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Long Covid can linger in your gut for 7 months, study finds – see symptoms

0 2 years ago

A recent medical study of recovered Covid patients’ stool samples has discovered that the coronavirus can remain in your gut for seven months – leading scientists to argue that the virus can survive for months in hidden viral “reservoirs”.

Covid-negative patients with fragments of the virus in their faeces were more likely to report continued nausea, abdominal pain, and vomiting – even after their other symptoms had long faded.

The study involved 113 participants taking samples over the course of several months. Authors of the study suggest that their results indicate that COVID-19 infects the gut and that this infection continues for people who suffer from Long Covid.

While the vast majority of people recover from a Covid infection over the course of a few days or weeks, some people report experiencing continued symptoms or health problems months after testing positive. This has puzzled scientists who have struggled to explain why this is happening.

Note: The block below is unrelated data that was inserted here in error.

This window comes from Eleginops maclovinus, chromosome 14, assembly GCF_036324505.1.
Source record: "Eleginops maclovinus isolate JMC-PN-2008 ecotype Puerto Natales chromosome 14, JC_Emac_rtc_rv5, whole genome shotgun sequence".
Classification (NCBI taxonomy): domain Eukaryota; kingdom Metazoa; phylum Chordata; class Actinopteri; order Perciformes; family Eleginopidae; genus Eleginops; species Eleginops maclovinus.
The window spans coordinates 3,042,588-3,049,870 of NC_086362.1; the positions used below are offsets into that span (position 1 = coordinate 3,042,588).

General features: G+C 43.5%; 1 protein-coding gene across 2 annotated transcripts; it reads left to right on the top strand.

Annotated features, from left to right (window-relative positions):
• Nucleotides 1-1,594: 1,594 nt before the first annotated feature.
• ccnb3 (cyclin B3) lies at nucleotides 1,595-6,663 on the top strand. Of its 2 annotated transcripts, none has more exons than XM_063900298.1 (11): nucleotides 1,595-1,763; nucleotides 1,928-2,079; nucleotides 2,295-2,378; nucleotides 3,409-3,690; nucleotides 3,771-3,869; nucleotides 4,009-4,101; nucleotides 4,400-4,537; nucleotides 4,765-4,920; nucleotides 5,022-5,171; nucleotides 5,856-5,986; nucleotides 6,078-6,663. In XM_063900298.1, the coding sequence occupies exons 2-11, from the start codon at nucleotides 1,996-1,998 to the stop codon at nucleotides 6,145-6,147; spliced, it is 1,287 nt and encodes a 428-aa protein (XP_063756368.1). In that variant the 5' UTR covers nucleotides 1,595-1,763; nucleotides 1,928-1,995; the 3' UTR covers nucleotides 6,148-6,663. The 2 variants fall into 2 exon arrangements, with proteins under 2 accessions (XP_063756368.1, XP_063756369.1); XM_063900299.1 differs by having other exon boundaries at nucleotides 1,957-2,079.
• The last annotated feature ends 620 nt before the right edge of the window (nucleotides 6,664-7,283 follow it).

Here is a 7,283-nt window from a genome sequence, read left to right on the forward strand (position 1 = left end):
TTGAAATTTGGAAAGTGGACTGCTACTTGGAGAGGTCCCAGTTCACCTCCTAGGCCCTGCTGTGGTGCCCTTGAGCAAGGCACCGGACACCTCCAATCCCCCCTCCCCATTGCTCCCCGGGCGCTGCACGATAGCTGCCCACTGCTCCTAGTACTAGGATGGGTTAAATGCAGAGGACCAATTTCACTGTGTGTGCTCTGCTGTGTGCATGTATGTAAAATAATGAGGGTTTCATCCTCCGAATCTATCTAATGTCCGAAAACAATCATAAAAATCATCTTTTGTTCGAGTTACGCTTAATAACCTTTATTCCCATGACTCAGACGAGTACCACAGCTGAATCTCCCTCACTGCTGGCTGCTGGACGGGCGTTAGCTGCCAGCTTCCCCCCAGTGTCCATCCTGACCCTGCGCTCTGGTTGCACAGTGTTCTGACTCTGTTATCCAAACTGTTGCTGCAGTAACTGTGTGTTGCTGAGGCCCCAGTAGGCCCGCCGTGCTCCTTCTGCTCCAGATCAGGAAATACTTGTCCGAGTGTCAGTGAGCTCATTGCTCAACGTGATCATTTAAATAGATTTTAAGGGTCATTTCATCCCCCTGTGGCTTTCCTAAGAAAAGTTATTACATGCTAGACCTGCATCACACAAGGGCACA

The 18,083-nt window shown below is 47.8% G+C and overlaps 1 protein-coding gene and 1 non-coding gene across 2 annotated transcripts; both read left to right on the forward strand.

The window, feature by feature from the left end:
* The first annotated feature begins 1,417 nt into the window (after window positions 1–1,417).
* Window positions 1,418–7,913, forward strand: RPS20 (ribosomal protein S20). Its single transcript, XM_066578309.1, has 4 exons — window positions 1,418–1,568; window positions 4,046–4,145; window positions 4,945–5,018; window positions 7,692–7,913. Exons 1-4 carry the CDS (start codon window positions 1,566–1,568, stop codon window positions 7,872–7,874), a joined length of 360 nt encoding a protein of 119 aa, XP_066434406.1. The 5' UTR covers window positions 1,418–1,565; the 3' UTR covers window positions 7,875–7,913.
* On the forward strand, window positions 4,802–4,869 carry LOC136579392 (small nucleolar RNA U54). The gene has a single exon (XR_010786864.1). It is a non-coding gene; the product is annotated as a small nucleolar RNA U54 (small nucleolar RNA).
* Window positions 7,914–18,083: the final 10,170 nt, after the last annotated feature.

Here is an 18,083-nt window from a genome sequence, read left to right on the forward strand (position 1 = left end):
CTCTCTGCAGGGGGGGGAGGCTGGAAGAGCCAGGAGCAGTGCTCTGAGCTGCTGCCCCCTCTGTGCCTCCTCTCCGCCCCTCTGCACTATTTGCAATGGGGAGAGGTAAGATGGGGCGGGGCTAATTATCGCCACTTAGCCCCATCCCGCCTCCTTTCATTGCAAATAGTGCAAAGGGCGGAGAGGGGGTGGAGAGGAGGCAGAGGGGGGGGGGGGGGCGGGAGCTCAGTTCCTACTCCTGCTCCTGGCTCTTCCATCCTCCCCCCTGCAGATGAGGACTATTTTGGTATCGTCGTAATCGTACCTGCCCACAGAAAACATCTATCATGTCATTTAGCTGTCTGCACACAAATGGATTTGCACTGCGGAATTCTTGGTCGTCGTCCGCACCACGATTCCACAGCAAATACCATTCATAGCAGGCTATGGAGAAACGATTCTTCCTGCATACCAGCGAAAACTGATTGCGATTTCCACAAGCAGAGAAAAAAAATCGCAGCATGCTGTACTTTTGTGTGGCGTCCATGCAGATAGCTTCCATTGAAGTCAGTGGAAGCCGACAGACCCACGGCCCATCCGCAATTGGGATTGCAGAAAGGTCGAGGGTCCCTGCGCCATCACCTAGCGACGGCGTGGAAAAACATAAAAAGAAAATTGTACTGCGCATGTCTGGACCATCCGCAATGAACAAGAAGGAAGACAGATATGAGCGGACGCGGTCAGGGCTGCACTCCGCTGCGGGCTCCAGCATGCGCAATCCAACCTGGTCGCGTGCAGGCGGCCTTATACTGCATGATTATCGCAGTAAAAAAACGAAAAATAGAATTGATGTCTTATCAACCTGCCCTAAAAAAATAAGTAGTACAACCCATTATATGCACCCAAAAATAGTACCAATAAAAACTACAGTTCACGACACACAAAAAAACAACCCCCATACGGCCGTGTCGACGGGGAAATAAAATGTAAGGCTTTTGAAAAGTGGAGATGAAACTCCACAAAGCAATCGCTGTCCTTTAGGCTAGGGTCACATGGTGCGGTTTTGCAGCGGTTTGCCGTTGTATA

The discovery that a small number of participants, 3.8 percent, were still shedding coronavirus in their stool samples seven months after infection could indicate a source for this widespread phenomenon.

In the study, they found traces of Covid RNA in 85 percent of the samples of those currently infected with the virus. After a week this fell to half and by four months only 12 percent still had a positive stool sample.

“No one really knows what causes long COVID,” says study author Dr. Ami Bhatt, who is an associate professor of medicine and genetics for Stanford Medicine at Stanford.

“Maybe long COVID — and the wide variety of symptoms it causes — is due to the immune system’s response to viral proteins in hidden reservoirs throughout the body,” she added.

For example, she speculates that people with long COVID who experience cognitive symptoms, known as “brain fog,” could have a lingering SARS-CoV-2 infection in their nervous system – in the same manner as those with lingering stomach problems were more likely to continue shedding the virus through their feces.

There are some challenges to these results. The study took samples and data from a larger piece of Stanford medical research, which asked participants to seal their samples in a bag that would deactivate the virus.

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